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Delegate Rule Change Spurs Speculation about Republican Nomination Process

January 11, 2012

Political analysts are watching to see if a new Republican Party rule regarding the distribution of party delegates will affect the outcome of the nomination process in the 2012 presidential election.

Each state has a certain number of delegates to send to the Republican Party's National Convention in August. Their votes will officially nominate the candidate. But who they vote for is dictated by the primary or caucus results in their state.

New this year, the Republican Party says none of the early contests may allocate their delegates in a “winner-take-all” system.

Instead, the states may choose, like New Hampshire does, to allocate the delegates proportionally, some to each candidate based on the percentage of the vote they have earned.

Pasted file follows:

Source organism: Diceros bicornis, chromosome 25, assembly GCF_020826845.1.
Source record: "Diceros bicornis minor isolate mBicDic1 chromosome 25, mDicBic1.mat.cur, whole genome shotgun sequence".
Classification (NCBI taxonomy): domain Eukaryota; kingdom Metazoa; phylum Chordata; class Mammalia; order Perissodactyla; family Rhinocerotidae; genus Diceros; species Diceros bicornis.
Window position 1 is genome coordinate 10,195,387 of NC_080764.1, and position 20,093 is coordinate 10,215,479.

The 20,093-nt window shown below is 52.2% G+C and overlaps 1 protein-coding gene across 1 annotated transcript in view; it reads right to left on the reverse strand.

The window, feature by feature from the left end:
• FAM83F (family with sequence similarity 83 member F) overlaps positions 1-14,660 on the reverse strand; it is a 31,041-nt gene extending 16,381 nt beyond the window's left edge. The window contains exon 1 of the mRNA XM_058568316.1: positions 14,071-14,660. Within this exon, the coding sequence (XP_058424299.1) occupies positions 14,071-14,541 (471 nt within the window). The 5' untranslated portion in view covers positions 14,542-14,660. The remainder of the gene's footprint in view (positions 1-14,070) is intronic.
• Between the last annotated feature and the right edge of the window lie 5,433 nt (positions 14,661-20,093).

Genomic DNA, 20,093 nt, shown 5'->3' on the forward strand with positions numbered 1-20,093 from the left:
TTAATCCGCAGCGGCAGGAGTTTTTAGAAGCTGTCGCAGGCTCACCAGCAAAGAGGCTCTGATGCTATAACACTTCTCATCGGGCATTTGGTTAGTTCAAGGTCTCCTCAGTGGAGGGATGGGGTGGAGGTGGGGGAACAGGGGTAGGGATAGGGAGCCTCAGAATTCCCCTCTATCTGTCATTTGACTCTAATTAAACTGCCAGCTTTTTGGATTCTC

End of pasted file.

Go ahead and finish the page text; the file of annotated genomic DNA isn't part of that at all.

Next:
That means that, if you place a close second in a primary, you could end up with a sizeable number of delegates behind you.

But some analysts say this rule change may not amount to much. Contests after April will not be affected at all.

Furthermore, the analysts note the rule allows many different variations of proportional allocation. Few of the early states will therefore need to change anything, since most already had some proportional system in place.

Perhaps most importantly, by the time the National Convention comes around in August, there will likely be only one candidate remaining. Most years, candidates begin dropping out of the race if they do not do well in the early contests — as Michelle Bachmann chose to do recently after after placing sixth in Iowa.

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